Like this tiny, feisty, skin-and-bones 80 year old never-had-kids-now-a-widow who fell over in her house yesterday when her left leg collapsed and was on the floor for 14 hours before her friend came over to her house and found her; lucky chance, that! What did she think about a personal alarm? Oh no, she didn’t want one of those, all they do is contact your next of kin or the emergency services, what’s the point??? Uuuummmm…that would be exactly the point, so next time you aren’t on the floor so long that your muscles start to break down! Did she have a power of attorney? No, she didn’t trust anyone enough! Did she take any medications? No (emphatically no!), and “if anyone tried to give her any she put up an argument”!! Fair enough, Gretel!! Obviously you’re going to do what you want how you want when you want. Now tell us exactly how you’re going to go home with a broken arm, muscle breakdown and severe bruising, and how you’re going to dress and feed yourself…you old battleaxe you!

I get it, it sucks to be older and have a failing body and maybe mind. I’m sure I would be clinging to whatever measure of control I had remaining. But protesting for the sake of protesting…what merit is there really? I often see this battle about giving up living at home, or a driver’s licence, and its fair enough to a point. I guess its just not exactly clear at what point to surrender with grace, necessarily. Speaking for myself.

Next patient? Gorgeous, perfectly coiffed 94 year old lady (in every sense of the word) who could pass for 80, or even younger probably; in fact she reminds me strongly of a family friend about 80. And she graciously attributes it all to modern medicine and the medications that she takes religiously exactly as her doctor prescribes them! Ah, music to my ears.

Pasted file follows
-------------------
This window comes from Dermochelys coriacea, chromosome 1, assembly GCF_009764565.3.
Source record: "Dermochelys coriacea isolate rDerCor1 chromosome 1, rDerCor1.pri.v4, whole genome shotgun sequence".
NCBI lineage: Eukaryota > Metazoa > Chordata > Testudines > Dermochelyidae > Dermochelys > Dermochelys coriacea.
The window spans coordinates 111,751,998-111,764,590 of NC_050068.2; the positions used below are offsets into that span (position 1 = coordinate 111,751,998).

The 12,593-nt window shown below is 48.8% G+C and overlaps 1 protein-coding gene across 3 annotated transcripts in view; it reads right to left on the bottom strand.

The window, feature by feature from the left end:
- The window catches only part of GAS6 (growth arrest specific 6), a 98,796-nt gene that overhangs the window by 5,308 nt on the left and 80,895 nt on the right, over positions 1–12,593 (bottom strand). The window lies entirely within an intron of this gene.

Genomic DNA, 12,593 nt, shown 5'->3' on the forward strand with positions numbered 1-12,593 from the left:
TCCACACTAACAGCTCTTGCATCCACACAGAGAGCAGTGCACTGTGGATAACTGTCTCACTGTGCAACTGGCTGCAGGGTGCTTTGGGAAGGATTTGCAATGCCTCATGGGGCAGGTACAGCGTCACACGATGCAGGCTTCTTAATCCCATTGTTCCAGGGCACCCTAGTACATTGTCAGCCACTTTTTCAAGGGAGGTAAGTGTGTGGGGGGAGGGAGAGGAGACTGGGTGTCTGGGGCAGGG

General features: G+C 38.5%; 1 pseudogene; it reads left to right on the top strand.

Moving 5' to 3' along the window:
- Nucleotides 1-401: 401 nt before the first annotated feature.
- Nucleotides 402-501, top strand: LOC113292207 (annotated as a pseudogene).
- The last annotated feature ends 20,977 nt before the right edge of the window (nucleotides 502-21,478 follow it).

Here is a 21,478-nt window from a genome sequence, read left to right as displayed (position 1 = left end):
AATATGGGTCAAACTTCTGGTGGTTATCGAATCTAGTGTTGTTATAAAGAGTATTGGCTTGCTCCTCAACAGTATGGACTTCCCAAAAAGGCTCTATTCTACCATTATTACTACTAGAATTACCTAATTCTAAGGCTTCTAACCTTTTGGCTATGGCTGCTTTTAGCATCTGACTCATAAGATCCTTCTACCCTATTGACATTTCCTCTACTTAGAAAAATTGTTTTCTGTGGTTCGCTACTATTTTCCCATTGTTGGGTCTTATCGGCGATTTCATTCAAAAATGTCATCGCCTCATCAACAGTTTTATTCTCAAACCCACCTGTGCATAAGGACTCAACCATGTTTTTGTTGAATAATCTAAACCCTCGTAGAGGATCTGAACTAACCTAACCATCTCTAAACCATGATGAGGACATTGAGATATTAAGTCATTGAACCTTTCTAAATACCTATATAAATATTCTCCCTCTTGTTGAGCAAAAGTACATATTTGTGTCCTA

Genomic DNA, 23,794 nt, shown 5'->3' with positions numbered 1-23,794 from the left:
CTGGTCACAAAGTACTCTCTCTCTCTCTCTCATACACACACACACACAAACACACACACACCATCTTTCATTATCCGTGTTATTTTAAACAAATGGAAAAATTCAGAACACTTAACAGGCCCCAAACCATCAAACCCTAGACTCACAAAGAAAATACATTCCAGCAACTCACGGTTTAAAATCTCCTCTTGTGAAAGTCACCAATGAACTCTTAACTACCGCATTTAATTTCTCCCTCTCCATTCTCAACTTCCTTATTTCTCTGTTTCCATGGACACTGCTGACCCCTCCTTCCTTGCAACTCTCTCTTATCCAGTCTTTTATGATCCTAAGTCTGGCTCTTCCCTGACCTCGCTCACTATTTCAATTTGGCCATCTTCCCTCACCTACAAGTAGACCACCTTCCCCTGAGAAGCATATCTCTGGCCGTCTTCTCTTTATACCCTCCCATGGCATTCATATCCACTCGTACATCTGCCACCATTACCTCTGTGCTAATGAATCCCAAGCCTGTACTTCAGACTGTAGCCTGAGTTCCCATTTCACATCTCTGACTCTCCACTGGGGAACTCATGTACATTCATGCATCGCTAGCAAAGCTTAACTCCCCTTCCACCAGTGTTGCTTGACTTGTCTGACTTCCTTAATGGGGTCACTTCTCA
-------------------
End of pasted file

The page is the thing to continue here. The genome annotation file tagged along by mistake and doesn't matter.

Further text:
And next? A 29 year old girl with a brain tumour hoping on a trial drug suffering shocking side effects from medications prescribed for conditions she no longer has/never really needed treatment for in the beginning, and never reviewed. Suffering the effects of too many doctor’s fingers in the pie of her health, and no one doctor wanting to take responsibility for all of it at once, here is someone with a real case for complaining. Unable to say what a microwave or apple is although she “felt like they were really familiar, and she should know what it was”. Disorientated in her own house, not sure where she is or where she’s meant to be. Sedated and sleeping the day away, every day. Clumsy, unsteady gait, struggling to form words, relying on family to tell her what she’s been doing all day because she’s not sure, unable to leave the house in case she can’t find her way back. Pretty bad, huh!! But she was pretty accepting of the whole thing, just waiting it out patiently. Luckily she had a mother who didn’t take things lying down, but strongly advocated for her. The only problem with having such a strong voice on your side is a lot of doctors find it “challenging” and respond poorly. It shouldn’t be like that, but…